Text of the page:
|Description and Photograph||
The cadet gray wool Confederate forage cap shown here follows the U.S. Pattern of 1858. The gold braid is flat, 1/8" wide, and is set in a double band around the band area of the cap. Double bands of gold braid extend up the front and back seams and up each side to the welt around the crown. There is a single strand of gold braid around the top of the crown, set 3/8" in from the edge, and a single strand gold braid quatrefoil, with a diameter of 1/8" on the crown.
The cap band is stiffened with a very loosely woven material, somewhat like cheesecloth. The top is stiffened with pasteboard, and the sides are padded with cotton. The lining, which is in very poor condition and no longer attached in most places, appears to have been pink silk. The sweatband is frozen into the cap, and appears to have been black oilcloth or perhaps black vulcanized rubber. This could be restored, but the cap is so natural and untouched (which is hard to find) that it would be nearly a sin to do so.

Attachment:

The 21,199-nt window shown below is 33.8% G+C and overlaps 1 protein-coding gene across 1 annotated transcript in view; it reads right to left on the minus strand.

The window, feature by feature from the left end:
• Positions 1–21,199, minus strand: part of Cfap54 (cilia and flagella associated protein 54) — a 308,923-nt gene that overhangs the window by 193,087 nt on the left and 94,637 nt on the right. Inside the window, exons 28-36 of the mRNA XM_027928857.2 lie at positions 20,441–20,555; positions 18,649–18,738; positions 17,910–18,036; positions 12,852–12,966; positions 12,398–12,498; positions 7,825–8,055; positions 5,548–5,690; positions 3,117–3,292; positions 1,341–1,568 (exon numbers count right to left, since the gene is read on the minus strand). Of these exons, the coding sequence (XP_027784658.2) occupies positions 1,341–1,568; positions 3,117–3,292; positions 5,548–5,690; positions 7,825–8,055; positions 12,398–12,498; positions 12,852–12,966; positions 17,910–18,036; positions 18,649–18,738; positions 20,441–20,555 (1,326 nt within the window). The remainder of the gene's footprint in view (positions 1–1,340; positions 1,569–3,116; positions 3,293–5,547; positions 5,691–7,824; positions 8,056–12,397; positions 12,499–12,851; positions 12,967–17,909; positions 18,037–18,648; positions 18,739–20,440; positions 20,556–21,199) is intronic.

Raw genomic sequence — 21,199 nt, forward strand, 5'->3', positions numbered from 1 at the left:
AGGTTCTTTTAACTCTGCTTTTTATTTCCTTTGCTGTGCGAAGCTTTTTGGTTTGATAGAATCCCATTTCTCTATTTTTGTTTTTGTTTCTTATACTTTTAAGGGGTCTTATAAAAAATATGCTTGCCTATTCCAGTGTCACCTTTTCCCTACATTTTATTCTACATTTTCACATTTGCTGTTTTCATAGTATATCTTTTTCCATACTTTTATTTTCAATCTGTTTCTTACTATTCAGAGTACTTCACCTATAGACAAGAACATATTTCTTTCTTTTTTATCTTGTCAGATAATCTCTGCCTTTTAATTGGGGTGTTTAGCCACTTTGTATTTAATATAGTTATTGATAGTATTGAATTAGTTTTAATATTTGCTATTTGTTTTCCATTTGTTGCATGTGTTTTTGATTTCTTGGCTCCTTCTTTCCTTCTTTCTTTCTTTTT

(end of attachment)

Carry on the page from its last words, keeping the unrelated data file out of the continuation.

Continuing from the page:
The visor is black patent leather, and has a patent leather edge. The back of the visor is lined with black cloth, made of black wool on an unbleached cotton warp. There is no chinstrap currently in place, although this cap was photographed with one by Time-life Books for Echoes of Glory. It is shown on page 258. It retains one of its Virginia state seal buttons which has an "EXTRA QUALITY” back mark.
This cap has a history of having belonged to a Captain Wallace of Gordonsville, Virginia. It was found by Gus Pollard of Charlottesville, Virginia about 30 years ago and was sold to Mr. George Wray of Atlanta, Georgia, who subsequently sold it to Bill Turner. It then went to a private collector, who shall remain nameless except to the next owner.
This is a very rare, completely original, example of a Confederate officer's "bummer's" cap. Only a few (probably less than half a dozen) of these high crowned Confederate caps exist, including one in the Museum of the Confederacy worn by Colonel George Wythe Randolph of the 1st Virginia Artillery.
Unfortunately, the exact identity of Captain Wallace is as yet undetermined as there were several and one would have to determine which was from, or ended up in, Gordonsville.
The cap comes with a complete examination report from the leading authority on Confederate headgear.